Relive ‘The Dark Crystal: Age of Resistance’ with the Addictive New ‘Tactics’ Video Game

     February 4, 2020

While we wait (and wait … and wait) for a Season 2 announcement for Netflix’s incredible 2019 event series The Dark Crystal: Age of Resistance, we now have another awesome reason to revisit the Jim Henson franchise. En Masse Entertainment has delivered an epic and addicting game in The Dark Crystal: Age of Resistance Tactics, a turn-based tactical strategy game developed by BonusXP and based on the Netflix Original Series. The title is now available (!) for PlayStation 4, Nintendo Switch, Xbox One, and PC/Mac players. But is it worth your $20? (Here’s where I mention that I received a free review copy from En Masse, FYI.)

In a word: Absolutely! While my review of the game will undoubtedly be biased by how big a fan I am of TDC:AoR (and it’s a much easier sell if you are, too), even without the lure of lore, Tactics is still a solid, grid-based, turn-by-turn strategy game that lives up to its title. The Dark Crystal: Age of Resistance Tactics invites players to lead the Gelfling resistance by using guile, planning, and cunning to outwit their foes: Skeksis, arathim, darkened creatures, fellow Gelfling, and Ascendancy alike. Units can be customized with gear, abilities, and an expansive job system (ie skill tree) to tackle more than 50 unique missions in the game. During battles, dynamic events and environmental effects create tactical opportunities or put the Gelfling forces at risk, necessitating rapid changes in strategy to keep players on their toes. These variables, alongside a wide range of different characters and party compositions, make for battles that are highly replayable.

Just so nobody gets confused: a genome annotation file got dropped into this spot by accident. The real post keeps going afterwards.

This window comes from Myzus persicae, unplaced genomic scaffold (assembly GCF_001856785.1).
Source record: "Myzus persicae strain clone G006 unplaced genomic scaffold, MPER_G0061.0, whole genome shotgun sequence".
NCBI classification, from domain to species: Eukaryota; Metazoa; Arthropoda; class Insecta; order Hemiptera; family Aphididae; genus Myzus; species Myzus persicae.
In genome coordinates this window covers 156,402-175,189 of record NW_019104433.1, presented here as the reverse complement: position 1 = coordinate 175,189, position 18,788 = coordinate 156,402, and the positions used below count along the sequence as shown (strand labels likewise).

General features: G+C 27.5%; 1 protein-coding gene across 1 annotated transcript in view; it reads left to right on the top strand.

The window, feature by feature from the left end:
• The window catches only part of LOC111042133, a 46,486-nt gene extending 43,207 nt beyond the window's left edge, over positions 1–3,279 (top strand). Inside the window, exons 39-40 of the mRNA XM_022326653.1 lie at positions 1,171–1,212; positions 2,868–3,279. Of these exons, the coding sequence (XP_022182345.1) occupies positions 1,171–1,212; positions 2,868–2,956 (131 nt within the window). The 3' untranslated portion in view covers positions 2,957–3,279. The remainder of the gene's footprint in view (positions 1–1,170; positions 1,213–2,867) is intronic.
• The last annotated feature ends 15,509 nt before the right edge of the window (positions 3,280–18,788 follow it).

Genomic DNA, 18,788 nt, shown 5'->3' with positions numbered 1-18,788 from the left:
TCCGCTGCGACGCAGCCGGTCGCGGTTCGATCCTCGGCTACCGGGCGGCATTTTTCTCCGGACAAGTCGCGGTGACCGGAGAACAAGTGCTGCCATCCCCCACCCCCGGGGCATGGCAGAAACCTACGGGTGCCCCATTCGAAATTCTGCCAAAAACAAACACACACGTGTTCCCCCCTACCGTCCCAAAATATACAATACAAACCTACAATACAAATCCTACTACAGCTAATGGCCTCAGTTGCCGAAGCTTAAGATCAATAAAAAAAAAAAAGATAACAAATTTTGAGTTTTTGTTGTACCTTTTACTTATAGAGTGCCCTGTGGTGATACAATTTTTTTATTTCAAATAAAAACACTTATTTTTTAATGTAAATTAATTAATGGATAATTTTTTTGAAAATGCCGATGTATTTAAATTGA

Image via En Masse Entertainment

Missions are wrapped in a narrative that will see players re-live key moments from the Netflix Original Series, while also experiencing never-before-seen events that reveal more about the world of Thra and its inhabitants. And for fans of the series, like yours truly, that’s a big part of the draw of this title. Yes, you will experience plot points from the prequel series that play out almost word for word, beat for beat, but it’s fun to get to control the action instead of just being a passive viewer. But I was pleasantly surprised to find that Tactics unveils more of the world of The Dark Crystal as you get to explore the clans–especially the Sifan, Dousan, and Spriton–more thoroughly and meet new Gelflings, Podlings, and Fizzgigs in the process, each with their own specific talents and abilities. That’s worth the price alone for fans who just want to see more of this story.

But the story is much more expansive than I expected. For $20, I would have been more than happy with a solid strategy game that simply retold the story of Age of Resistance. But this game fills in some gaps in the storytelling, reveals new side adventures in the Grottan caves, the pirate-infested Sifan coasts, and among the temperamental Spritons. The narrative plays out through a combination of battles which you must strategize your way through and more “cinematic” sequences in which allies and enemies progress the story. And if you want to take a break from all that and just focus on fighting, there are waypoints that are specifically marked as grind zones where you can level up the characters of your choosing. (Be sure to ready your party before entering one of these zones; if you back out because you forgot to assign an ability or buy gear, the game marks it as “Complete” and you’ll temporarily lose an opportunity to level up.)

Image via En Masse Entertainment

You’ll probably need to use these locations a time or two, depending on your play style. Tactics has three difficulty settings–Story, Normal, Hard–to better shape your experience, but you can also refine just how hard the challenge is by how much you level your characters and how often you upgrade their gear. One slight knock against the game design here is that there’s no selling option; once you’ve purchased gear (using the in-game currency Pearls, which you earn from battles and successful missions), that’s it, you’re stuck with it until you gift it to another character and/or inevitably replace it with stronger gear. Like most RPGs, I’d advise holding off on purchases until you absolutely need them (unless you just want them for fun); you’ll get named and upgraded equipment as quest rewards so better to save your Pearls for necessary purchases later on. (Also, there’s no crafting or upgrading of individual items, just purchasing them, which both streamlines the process and limits it a bit.)